The Global Cultural Imaginary – a dense fuzzy thicket of interconnections and possible selves – an identity sink, an iSoup. There are a lot of Chrises adrift out here – rock stars, murderers, suits, nerds, saints – and we are as one, unified by a characteristic alphabetical configuration in our file names.
Consider the turbulent non-material space of the Web. It emanates from a nuts and bolts architecture of silicon and plastic and copper and glass in which strange electronic and quantum processes are at work, and which is in turn pinned to a substrate of rocks, water and air, via complex protein foldings and endocrine driven opposable thumbs. Three recursive control environments; distinct but interdependent and interpenetrating levels of abstraction within a meta-network of unfathomable complexity. The Web is a world which grows wide from accretions and distortions brought about by the activity of the individuals who make use of it. It expands from the centre; it has as many centres as it has active participants. It constantly bubbles up from inside itself, as individuals connect bits of it together to form microworlds which can be connected to other microworlds, transforming information to form a diversity of abstractions; picking flowers and trampling things underfoot.
There are probably billions of jpeg files online, an undifferentiated fog of noise spread over the web’s phase space. Through the application of a sieve, a search filter (such as: “select jpeg files which have the letter sequence CHRIS in their file names”), a constellation of files that were previously randomly distributed throughout the space is formed. The links expanding out from the newly clustered files are also realigned. From the observer’s point of view, the web’s entire phase space has been bent, its co-ordinates recompiled in terms of the search criteria, creating a kind of ripple or a wormhole centred around the observation.
Subsequent filter sets applied to the cluster (such as: “select those files which look like you’ve seen them a hundred times before”) generate cascading levels of refinement and specialisation, each level leaving a trace, a flavour, a spin, of resonant affinities. The whole contrivance becomes a kind of gravitational vortex which modifies the terrain, however slightly, dragging in stuff from near and far.
Within such an odd space, what might appear to be co-incidence is the rule rather than the exception. With a population of communicating observers dynamically producing clusters like this, the space acquires a characteristic granularity, neither completely random nor completely ordered. It becomes a Small World,(3) where every image is somehow connectable to every other one by only a few steps. The network is sparse; clusters may have a few images or thousands and most have only a few. And it’s decentralised; there is no single cluster to which all the others are connected. The clusters overlap to varying extents, and it takes only a few random connections between clusters to bind the whole thing together in a robust and flexible way, even if the clusters are mutating, expanding, contracting, dropping some connections and establishing others. This is what makes the web searchable. This is what makes the world imagineable.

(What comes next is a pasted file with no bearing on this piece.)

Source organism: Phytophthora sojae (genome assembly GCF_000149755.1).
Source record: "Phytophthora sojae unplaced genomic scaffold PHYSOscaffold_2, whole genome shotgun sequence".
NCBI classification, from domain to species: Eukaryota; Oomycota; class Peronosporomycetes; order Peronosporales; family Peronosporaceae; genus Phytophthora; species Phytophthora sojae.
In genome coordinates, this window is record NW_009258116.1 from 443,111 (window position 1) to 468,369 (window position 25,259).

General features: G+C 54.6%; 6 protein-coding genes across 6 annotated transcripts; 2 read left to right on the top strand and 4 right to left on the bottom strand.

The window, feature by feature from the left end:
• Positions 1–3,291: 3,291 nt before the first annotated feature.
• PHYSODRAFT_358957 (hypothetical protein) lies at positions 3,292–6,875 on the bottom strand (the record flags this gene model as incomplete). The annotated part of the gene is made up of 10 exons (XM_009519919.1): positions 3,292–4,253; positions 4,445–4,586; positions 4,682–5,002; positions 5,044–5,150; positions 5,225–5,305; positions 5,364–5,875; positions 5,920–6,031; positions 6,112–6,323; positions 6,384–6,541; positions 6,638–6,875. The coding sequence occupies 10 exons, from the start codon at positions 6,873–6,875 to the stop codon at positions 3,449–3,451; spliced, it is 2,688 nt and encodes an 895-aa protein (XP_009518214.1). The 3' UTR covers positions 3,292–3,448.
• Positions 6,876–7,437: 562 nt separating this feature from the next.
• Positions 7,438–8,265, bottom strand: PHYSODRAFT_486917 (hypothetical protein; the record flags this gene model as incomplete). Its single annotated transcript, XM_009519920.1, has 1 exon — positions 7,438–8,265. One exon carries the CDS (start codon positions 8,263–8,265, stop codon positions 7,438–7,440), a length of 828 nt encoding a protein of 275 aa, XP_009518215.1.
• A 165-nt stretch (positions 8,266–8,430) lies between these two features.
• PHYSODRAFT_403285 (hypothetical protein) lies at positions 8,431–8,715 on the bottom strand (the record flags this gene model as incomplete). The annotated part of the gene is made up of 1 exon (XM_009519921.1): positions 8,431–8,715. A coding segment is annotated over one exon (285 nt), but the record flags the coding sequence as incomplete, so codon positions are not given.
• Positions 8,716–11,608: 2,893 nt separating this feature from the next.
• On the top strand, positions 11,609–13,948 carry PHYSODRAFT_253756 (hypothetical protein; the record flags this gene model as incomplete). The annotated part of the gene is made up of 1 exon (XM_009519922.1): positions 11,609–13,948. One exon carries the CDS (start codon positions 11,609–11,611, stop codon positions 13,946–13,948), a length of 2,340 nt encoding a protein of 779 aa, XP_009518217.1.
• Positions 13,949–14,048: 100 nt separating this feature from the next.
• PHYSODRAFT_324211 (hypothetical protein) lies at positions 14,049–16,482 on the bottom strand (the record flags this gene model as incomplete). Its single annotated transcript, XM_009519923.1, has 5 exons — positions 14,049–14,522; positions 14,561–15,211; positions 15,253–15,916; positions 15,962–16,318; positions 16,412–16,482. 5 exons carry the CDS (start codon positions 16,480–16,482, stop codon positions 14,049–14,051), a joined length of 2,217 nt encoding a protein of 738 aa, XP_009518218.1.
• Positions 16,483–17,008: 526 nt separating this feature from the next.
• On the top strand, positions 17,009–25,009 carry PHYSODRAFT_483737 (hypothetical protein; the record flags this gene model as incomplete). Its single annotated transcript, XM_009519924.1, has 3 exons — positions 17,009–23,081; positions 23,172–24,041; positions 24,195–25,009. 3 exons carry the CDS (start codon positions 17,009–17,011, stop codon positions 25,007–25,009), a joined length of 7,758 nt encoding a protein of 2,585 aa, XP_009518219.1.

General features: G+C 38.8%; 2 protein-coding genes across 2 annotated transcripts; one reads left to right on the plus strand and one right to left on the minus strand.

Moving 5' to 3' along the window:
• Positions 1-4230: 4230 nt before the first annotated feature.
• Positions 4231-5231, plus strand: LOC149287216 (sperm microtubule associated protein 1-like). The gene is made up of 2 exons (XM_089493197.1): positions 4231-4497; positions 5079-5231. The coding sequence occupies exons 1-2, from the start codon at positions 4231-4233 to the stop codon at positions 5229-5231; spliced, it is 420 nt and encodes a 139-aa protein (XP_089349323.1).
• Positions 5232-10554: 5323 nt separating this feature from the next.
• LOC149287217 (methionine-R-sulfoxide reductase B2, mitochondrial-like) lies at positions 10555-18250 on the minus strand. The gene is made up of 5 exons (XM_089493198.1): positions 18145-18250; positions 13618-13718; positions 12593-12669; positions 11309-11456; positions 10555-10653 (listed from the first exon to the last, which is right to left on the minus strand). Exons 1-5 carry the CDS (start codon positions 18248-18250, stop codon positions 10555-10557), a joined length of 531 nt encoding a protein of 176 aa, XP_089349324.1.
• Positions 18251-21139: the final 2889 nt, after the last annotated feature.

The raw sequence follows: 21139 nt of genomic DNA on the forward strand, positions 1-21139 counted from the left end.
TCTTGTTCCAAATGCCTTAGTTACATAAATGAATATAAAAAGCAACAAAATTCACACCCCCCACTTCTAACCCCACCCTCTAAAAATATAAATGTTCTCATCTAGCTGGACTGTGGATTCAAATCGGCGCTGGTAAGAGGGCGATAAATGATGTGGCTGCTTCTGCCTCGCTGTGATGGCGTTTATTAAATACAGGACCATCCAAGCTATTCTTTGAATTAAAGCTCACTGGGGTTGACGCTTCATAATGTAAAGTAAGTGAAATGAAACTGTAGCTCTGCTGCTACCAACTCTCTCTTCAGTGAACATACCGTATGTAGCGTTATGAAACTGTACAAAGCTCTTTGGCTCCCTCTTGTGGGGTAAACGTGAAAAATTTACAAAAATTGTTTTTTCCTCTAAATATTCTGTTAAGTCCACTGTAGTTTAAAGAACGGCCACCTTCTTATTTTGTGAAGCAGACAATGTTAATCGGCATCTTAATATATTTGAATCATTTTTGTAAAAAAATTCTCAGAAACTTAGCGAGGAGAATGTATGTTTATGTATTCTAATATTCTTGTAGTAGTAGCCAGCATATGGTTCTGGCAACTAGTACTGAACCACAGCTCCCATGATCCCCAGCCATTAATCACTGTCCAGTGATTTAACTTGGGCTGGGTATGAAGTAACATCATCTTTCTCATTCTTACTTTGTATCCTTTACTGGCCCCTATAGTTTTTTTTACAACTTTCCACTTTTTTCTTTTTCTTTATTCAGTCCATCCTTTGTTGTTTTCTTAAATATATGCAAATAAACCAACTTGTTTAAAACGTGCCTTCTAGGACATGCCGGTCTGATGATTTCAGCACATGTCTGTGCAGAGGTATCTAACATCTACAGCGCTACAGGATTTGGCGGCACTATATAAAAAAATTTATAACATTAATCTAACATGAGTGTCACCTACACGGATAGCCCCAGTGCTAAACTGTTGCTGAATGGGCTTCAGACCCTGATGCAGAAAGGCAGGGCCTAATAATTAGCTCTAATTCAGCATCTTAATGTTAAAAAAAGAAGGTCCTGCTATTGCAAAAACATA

The world is a network of dynamically interacting relational databases, compiled from earth, air, fire and water, and part of my job is to place this bit next to that bit, so shortly after reading Erwin Schrödinger’s 1935 paper The Present Situation in Quantum Mechanics(4) I tried Fog as a keyword. This is the paper that introduced the grim Schrödinger’s Cat thought experiment, in which the fate of the cat is decided by the experimenter’s action of observing the fate of the cat. The possible fates of the cat are indistinct, blurred together, until the observational intervention actualises one of them. Schrödinger’s essay suggests that certainty is a matter of probabilities, an effect of cascading filters; measurements, or interpretations, of fundamentally uncertain phenomena. In a section of the essay subtitled “Are the variables really blurred?” he states,
“There is a difference between a shaky or out-of-focus photograph and a snapshot of clouds and fog banks.”
My machine-assisted search for fog could be described as a plundering of these hypothetical fog banks (the memory banks of the global cultural imaginary), which retrieved some out-of-focus photographs of fog. I like the idea that if you take something indistinct, and fold it up on itself enough times, you end up with something distinct, something that can’t be folded any further. An entity. An identity. And this identity exerts an attraction on others, through affinities that may or may not be discernible, forming a probability bridge – a road less travelled, perhaps.
It was whilst crossing of one of these bridges that one of the rectified fog images induced, unbidden, the retreival of Arnold Böcklin’s Isle of the Dead from my memory, accompanied by this song.
“There’s a fog upon L.A
And my friends have lost their way
We’ll be over soon they said
Now they’ve lost themselves instead.” (5)
1. Wallace Stevens, The Pleasures of Merely Circulating.
2. T S Eliot, The Dry Salvages, lines 137-141.
3. Duncan Watts, Networks, dynamics, and the small-world phenomenon, American Journal of Sociology. Vol 105, No 2 (September 1999), p.493-527.
4. This translation was originally published in Proceedings of the American Philosophical Society, 124, p.323-38, and then appeared as Section I.11 of Part I of Quantum Theory and Measurement, J.A. Wheeler and W.H. Zurek, eds., Princeton University Press, New Jersey, 1983.
5. George Harrison, Blue Jay Way. Sony/ATV Tunes LLC, 1967.